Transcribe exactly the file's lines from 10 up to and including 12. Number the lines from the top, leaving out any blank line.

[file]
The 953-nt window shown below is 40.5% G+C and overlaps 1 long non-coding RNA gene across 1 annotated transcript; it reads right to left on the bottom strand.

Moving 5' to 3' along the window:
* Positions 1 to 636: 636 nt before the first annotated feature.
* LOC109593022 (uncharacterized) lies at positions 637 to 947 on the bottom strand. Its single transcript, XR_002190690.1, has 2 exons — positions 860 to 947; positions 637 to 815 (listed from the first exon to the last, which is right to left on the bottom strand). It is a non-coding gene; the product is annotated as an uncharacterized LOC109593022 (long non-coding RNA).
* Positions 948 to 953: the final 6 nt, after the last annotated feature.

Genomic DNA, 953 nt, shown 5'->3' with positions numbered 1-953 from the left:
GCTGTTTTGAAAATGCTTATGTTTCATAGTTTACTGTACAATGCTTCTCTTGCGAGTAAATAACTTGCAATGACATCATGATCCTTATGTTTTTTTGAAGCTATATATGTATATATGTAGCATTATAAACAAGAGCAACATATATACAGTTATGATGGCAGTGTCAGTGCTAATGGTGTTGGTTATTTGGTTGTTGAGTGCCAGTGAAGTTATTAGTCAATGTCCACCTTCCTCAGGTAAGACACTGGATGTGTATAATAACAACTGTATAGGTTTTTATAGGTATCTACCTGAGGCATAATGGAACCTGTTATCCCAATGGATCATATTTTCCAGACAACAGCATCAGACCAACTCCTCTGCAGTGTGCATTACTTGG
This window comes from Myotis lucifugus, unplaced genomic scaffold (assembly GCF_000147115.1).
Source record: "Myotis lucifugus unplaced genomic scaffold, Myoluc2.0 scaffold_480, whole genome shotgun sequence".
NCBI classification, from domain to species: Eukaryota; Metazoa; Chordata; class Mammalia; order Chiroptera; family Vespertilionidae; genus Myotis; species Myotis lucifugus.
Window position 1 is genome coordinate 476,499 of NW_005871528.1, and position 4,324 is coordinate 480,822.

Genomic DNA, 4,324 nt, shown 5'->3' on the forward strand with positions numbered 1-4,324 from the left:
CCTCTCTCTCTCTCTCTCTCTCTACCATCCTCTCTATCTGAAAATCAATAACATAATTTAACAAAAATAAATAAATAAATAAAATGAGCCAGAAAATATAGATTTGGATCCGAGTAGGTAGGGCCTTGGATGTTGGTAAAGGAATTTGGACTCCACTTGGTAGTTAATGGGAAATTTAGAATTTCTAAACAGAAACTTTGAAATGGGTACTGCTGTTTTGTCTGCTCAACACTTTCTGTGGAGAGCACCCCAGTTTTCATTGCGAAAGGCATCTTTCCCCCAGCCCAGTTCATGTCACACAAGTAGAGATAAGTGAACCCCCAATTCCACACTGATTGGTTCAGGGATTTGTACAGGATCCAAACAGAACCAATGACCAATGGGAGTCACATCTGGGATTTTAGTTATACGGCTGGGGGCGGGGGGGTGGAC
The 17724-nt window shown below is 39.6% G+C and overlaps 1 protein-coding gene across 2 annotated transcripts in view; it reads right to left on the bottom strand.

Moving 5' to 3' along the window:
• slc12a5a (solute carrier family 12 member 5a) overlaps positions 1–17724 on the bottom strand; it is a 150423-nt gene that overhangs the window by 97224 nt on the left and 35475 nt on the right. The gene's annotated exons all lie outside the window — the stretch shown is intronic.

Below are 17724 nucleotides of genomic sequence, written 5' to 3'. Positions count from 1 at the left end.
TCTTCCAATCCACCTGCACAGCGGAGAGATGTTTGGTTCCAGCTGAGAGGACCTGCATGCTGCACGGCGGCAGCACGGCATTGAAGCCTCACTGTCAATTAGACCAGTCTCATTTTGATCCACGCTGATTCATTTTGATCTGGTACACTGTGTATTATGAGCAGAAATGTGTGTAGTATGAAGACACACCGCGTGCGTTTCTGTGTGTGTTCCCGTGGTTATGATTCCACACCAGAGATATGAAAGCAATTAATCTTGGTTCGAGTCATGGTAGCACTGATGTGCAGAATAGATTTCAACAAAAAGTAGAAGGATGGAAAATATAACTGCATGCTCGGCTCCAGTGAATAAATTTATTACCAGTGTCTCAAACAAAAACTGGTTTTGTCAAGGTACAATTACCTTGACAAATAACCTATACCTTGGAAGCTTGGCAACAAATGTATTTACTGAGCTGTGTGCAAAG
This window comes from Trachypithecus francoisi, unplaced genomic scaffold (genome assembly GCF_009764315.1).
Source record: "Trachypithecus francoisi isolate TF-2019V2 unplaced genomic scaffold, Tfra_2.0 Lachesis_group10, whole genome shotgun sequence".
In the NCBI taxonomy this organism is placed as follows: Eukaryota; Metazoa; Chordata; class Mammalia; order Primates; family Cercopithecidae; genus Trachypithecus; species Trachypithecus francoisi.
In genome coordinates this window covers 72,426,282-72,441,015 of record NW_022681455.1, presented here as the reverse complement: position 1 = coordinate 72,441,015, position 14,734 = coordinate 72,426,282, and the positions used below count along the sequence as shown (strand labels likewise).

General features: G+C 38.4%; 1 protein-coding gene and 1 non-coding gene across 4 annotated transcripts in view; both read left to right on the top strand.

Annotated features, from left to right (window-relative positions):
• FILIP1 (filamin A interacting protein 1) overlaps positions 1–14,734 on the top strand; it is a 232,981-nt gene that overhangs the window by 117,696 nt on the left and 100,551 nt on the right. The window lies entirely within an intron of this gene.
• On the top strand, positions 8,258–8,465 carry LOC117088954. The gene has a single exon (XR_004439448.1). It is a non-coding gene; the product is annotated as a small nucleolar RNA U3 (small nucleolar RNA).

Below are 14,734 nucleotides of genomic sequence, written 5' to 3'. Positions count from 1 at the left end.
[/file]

NCBI classification, from domain to species: Eukaryota; Metazoa; Chordata; class Mammalia; order Chiroptera; family Vespertilionidae; genus Myotis; species Myotis lucifugus.
Window position 1 is genome coordinate 476,499 of NW_005871528.1, and position 4,324 is coordinate 480,822.

Genomic DNA, 4,324 nt, shown 5'->3' on the forward strand with positions numbered 1-4,324 from the left: